PhD: Study on the specific chemical and biochemical changes in the beaten cheese during ripening

Erhan Sulejmani
Department of Food Technology and Biotechnology, Faculty of Technology and Metallurgy, Ss. Cyril and Methodius University, Skopje, Macedonia
May, 2014


Cheese is a biochemically dynamic product and undergoes significant changes during ripening. The process of cheese ripening is a long, complex and still incompletely biochemically studied. The objectives of this doctoral thesis were aimed to study the biochemical changes in the ripening process such as proteolysis, lipolysis, metabolism of lactose, lactate and citrate as well as the formation of volatile components responsible for flavor and aromatic characteristics of beaten cheese.

Beaten cheeses from different geographical areas from the Republic of Macedonia such as northeast, Polog, southwest, Pelagonia, Vardar and east region were investigated.

The overall composition, proteolysis, volatile compaunds and textural characteristics were determined. Mean values for gross composition were: 57-68% for dry matter, 25-38% for fat, 25-31% for protein and 2-8% for salt.
Proteolysis was followed by determining the amount of water soluble nitrogen fraction (WSN/TN) and 12 % trichloroacetic acid (TCA / TN) soluble fraction in relation to the total amount of nitrogen (TN). Different levels in the range of 10-33 % for the WSN / TN and 1-7 for TCA / TN were determined. The influence of beaten cheese origin on the total amount of free amino acids (TFAA) was statistically significant (p < 0.05). The degree of proteolytic degradation of casein was determined by applying urea polyacrilamid gel electrophoresis (Urea-PAGE) method, and by reversed phase high performance liquid chromatography (RP-HPLC). 65 volatile components: carboxylic acids (11), ketones (13), esters (16), alcohols (8), terpenes (12) and others (7) were identified using gas chromatography with mass spectrometry (GC-MS).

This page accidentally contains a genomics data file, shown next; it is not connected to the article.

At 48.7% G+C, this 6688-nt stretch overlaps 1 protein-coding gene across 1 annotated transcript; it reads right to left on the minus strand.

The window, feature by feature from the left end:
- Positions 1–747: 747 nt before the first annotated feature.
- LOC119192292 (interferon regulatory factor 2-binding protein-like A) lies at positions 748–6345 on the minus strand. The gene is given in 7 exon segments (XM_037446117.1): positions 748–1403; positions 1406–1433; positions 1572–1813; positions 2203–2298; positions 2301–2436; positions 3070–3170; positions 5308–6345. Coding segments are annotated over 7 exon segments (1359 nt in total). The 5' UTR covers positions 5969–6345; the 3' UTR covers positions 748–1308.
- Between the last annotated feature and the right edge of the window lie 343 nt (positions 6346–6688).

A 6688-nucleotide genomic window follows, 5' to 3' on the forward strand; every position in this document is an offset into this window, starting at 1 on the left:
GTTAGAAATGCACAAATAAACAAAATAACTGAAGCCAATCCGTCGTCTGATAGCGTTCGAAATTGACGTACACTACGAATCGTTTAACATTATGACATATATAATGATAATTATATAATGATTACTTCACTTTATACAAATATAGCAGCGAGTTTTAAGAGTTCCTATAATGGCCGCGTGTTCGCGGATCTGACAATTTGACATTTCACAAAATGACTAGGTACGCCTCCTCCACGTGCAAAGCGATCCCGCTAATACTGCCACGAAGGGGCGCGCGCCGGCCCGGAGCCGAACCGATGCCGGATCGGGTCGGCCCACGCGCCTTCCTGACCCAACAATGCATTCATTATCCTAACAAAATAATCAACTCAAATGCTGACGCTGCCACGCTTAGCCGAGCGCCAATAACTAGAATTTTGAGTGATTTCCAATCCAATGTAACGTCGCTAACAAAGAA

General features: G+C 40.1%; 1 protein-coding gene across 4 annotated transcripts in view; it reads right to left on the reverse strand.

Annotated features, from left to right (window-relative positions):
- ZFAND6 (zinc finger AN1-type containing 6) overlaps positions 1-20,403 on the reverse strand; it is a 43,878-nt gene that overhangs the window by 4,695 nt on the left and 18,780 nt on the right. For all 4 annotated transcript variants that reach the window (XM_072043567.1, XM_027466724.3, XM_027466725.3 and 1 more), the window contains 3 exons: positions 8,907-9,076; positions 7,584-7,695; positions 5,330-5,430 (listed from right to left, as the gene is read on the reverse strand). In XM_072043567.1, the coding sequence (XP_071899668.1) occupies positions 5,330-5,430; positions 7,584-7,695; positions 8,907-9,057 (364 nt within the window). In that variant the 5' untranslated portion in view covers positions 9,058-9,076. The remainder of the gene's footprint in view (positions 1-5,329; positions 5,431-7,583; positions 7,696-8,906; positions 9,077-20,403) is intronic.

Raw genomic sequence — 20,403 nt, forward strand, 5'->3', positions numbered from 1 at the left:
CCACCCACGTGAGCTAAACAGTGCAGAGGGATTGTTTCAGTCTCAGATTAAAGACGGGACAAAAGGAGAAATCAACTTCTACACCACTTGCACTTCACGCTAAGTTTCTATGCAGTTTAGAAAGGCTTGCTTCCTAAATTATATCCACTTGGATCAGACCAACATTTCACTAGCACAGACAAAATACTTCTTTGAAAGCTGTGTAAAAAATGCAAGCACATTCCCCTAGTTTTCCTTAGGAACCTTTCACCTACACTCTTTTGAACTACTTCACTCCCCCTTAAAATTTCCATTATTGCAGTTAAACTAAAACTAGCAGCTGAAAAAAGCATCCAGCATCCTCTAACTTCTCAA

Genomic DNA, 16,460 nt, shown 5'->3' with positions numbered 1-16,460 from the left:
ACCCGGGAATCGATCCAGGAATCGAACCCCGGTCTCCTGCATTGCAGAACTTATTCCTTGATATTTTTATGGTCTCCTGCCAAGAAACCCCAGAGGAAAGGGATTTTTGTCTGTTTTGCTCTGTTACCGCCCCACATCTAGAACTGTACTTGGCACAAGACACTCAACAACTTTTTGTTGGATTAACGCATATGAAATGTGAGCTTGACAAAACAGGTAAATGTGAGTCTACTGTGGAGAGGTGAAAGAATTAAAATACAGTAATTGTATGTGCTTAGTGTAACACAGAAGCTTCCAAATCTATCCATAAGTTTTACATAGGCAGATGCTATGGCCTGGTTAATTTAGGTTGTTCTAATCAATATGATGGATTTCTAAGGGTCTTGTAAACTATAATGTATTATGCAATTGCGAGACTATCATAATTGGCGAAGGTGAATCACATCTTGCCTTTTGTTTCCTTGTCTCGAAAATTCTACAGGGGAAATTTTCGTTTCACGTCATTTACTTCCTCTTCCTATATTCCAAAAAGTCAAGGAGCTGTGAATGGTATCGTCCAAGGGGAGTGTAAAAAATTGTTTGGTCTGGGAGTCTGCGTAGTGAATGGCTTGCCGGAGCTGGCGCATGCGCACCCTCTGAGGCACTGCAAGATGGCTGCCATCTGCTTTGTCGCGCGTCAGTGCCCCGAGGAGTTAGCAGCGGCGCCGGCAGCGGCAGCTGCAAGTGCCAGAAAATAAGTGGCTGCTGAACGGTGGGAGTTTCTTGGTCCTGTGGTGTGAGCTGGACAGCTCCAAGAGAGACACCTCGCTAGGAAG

The influence of the process parameters on the manufactured ewe’s milk cheese in industrial (I) and traditional (T) conditions were studied. Higher levels of proteolysis were observed in (I) cheeses compared to (T) cheeses (p <0,05) during 180 days of ripening. Levels of residual β- and αs-caseins were 72,2 and 48,7%, respectively, in 180-day-old (T) cheeses. However, the residual levels were 52,8% for β-casein and 18,7% for αs-casein in (I) cheeses. A total of 7 volatile compounds were identified in ( I) industrial and (T) traditional ewes milk beaten cheese during 180 days of ripening. These compounds belong to different chemical groups including acids (14), ketones (5), esters (17), alcohols (15), aldehydes (4), terpenes (7) and miscellaneous (10). The amount of in total 17 volatile components depend statistically significant on the applied conditions of production, while 30 of the identified volatile components are statistically significant (p <0.05) influenced by the timing of ripening.